Brain Pickings

I Am Cow, Hear Me Moo: A Charming Illustrated Ode to Courage and Confidence


Why true heroism feeds on humility.

Courage, Seth Godin reminded us in his spectacular conversation with Debbie Millman about vulnerability, is about “dancing with the fear” — not about making the fear ago away. “Character — the willingness to accept responsibility for one’s own life — is the source from which self-respect springs,” Joan Didion memorably wrote. And yet, with our Pavlovian voraciousness for constant positive reinforcement, we hang our self-respect on external validation all too often and keep ourselves small by people-pleasing, afraid of what others might think. It’s a toxic habit of mind and spirit that starts early and rarely relents, which is what makes I Am Cow, Hear Me Moo! (public library) especially wonderful — a lovely illustrated parable of courage, confidence, and what happens when we construct our identity around how others perceive us.

Written by Jill Esbaum and illustrated by Australian artist Gus Gordon, who also gave us the immeasurably delightful Herman and Rosie, it tells the story of a brave cow named Nadine who boasts being afraid of nothing and parades her fearlessness across various adventures as her friends look on admiringly.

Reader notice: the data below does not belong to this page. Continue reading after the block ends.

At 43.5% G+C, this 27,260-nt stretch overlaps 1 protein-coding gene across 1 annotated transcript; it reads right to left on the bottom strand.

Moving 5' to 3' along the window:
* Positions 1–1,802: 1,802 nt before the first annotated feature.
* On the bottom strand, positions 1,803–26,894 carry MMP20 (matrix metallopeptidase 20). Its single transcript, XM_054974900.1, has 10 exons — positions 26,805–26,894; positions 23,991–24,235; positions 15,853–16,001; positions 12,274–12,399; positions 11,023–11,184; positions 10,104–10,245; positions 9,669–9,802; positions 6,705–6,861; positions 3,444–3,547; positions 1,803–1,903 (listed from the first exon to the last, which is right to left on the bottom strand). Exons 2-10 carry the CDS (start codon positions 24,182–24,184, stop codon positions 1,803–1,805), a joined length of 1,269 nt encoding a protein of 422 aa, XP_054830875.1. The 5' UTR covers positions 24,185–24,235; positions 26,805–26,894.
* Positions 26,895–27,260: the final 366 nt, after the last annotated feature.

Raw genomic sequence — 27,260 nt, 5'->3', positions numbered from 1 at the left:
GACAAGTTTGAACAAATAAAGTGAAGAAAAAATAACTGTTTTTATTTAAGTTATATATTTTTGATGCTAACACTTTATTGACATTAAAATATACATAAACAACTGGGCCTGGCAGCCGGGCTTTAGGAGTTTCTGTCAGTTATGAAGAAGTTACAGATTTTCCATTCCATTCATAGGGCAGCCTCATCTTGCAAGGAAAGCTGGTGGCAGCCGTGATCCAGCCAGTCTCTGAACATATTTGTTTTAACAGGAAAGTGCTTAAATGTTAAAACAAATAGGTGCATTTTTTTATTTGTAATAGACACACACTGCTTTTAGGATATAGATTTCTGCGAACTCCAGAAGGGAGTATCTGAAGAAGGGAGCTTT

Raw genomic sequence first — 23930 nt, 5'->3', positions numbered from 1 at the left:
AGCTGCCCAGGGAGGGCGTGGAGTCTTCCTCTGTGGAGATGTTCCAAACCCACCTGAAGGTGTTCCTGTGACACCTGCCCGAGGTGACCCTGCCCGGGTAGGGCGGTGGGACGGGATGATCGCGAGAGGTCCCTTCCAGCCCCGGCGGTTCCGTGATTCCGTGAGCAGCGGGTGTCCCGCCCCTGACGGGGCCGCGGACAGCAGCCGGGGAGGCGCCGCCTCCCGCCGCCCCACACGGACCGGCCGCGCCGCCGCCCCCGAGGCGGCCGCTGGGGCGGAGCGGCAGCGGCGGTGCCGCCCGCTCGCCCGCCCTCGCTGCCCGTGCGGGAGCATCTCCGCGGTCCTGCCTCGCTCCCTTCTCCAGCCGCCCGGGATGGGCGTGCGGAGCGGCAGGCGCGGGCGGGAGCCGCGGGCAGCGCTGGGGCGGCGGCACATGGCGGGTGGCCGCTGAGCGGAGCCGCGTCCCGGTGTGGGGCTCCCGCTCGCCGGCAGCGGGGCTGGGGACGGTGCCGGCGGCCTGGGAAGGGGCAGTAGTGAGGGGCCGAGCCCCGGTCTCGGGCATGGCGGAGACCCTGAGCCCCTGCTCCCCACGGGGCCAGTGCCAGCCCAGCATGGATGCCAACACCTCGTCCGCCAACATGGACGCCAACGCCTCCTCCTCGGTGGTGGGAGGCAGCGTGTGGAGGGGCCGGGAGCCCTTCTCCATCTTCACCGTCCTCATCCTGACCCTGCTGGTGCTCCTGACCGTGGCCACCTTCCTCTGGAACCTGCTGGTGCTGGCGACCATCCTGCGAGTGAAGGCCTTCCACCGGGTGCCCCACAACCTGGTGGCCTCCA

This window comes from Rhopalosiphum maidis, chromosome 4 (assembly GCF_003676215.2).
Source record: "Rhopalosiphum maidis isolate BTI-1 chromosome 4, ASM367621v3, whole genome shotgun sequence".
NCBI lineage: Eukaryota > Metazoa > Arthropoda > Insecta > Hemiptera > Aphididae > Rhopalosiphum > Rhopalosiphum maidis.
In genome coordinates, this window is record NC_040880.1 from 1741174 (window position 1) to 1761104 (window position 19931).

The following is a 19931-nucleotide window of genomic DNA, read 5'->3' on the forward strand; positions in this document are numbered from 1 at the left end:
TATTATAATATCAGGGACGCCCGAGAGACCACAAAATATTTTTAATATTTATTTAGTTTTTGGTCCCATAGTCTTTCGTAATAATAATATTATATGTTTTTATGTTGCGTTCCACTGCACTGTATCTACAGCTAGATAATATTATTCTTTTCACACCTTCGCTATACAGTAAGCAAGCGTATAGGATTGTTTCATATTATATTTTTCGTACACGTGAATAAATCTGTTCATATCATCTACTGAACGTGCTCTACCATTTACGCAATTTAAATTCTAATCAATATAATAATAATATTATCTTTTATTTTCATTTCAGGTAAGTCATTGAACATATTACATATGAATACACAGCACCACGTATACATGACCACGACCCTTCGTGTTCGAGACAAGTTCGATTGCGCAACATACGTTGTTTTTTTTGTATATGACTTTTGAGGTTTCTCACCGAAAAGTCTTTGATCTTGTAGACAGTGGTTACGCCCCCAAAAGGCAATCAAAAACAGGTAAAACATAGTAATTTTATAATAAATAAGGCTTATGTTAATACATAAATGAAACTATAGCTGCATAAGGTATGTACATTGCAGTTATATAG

One day, Nadine finds herself in the woods with her two friends, enjoying every bit of the venturesome exploration. But when night falls, Nadine suddenly finds herself alone and, to her own surprise, afraid. Terrified.

She takes the touch of her own tail for a dangerous intruder and jolts into a rocket-like run for her life, falling off a cliff and into a creek.

Miraculously, her friends are there, having spent hours wandering through the woods lost.

They mistake Nadine’s frightened foray for a courageous mission to find and save them, so they gush over her heroism as she comes to realize that bravery is not about being unafraid but about having the confidence to withstand the fear.

Complement I Am Cow, Hear Me Moo! with a similarly-spirited story from a very different folkloric tradition, the Indian gem Alone in the Forest, then revisit Gordon’s touching debut, Herman and Rosie.

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